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How the ex-FBI informant charged with lying is tied to the Biden impeachment inquiry

The U.S. Department of Justice is seen in June 2023. A former FBI informant has been indicted for allegedly lying to the FBI. His claims about President Biden were shared by Republicans pushing for an impeachment inquiry into the president.
Kevin Dietsch
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The U.S. Department of Justice is seen in June 2023. A former FBI informant has been indicted for allegedly lying to the FBI. His claims about President Biden were shared by Republicans pushing for an impeachment inquiry into the president.

A former FBI informant whom House Republicans pointed to for evidence in their impeachment inquiry against President Biden has been arrested and charged with making a false statement.

Biden said on Friday that the inquiry should be dropped.

"It's been an outrageous effort from the beginning," he said.

House Republicans have alleged that Biden's son Hunter engaged in "influence peddling" while Biden was vice president and they allege that Biden himself was involved. There has been no evidence that Biden has received direct financial benefit from his son's business deals with foreign companies.

Here's what you need to know about Thursday's indictment against Alexander Smirnov:

Who is Smirnov and what is he charged with?

Smirnov, 43, was a longtime FBI informant, according to court papers. He's facing two criminal charges in this indictment — one count of making false statements and one count of creating a false and fictitious record.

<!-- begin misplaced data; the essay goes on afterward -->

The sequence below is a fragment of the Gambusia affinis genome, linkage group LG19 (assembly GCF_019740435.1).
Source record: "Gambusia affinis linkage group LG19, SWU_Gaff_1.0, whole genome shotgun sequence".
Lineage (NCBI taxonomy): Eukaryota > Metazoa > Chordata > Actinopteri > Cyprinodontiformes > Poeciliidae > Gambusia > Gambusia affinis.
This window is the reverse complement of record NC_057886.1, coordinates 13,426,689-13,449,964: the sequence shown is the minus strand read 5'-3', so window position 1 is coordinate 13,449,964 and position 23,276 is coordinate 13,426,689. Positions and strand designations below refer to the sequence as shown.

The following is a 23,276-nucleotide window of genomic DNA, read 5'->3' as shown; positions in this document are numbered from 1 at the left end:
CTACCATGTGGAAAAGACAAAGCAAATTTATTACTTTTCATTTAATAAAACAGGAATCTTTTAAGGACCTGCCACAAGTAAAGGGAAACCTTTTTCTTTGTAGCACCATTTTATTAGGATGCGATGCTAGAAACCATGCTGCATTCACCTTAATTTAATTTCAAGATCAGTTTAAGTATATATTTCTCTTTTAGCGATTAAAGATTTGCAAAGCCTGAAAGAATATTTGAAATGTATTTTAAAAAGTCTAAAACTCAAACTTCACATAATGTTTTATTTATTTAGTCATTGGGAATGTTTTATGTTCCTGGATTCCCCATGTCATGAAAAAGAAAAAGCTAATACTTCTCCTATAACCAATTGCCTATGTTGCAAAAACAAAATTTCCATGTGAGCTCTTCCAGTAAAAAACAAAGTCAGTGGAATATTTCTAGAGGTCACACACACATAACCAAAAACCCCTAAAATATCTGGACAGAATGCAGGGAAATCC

Prosecutors say Smirnov falsely told FBI agents in 2020 that executives associated with the Ukrainian energy company Burisma paid Hunter and Joe Biden $5 million each in bribes in 2015 or 2016 to protect the company from investigators.

The indictment also alleges that Smirnov repeated false claims when interviewed by the FBI last year and changed some of his story.

How does this tie to the House impeachment inquiry?

The development could further destabilize the impeachment probe into Biden led by Republicans in the House of Representatives, which has been moving forward in a so-far fruitless search for evidence of wrongdoing.

In appearances on conservative media over several months, investigators helming the inquiry disseminated the claims that Smirnov is charged with lying about, and ultimately released related materials over the FBI's objections.

The internal FBI document that Smirnov filled out with the original allegations had been privately available to members of the House Oversight Committee. But GOP Iowa Sen. Chuck Grassley and others pushed for the FBI to publicly release the document. Grassley eventually publicly released the document last year.

What could the consequences be?

Smirnov faces a maximum penalty of 25 years in prison if he's convicted, the Justice Department says.

As for the impeachment probe, it's unclear whether the indictment actually slows Republicans' efforts.

The top Democrat of the House Oversight Committee, Rep. Jamie Raskin of Maryland, called for an end to the inquiry, saying the indictment "has demonstrated how key evidence at the heart of House Republicans' impeachment inquiry is based on a lie."

The committee, led by Republican Rep. James Comer of Kentucky, tweeted in response that their efforts do not rely on the informant.

Copyright 2024 NPR. To see more, visit https://www.npr.org.

Ximena Bustillo
Ximena Bustillo is a multi-platform reporter at NPR covering politics out of the White House and Congress on air and in print.
Eric McDaniel
Eric McDaniel edits the NPR Politics Podcast. He joined the program ahead of its 2019 relaunch as a daily podcast.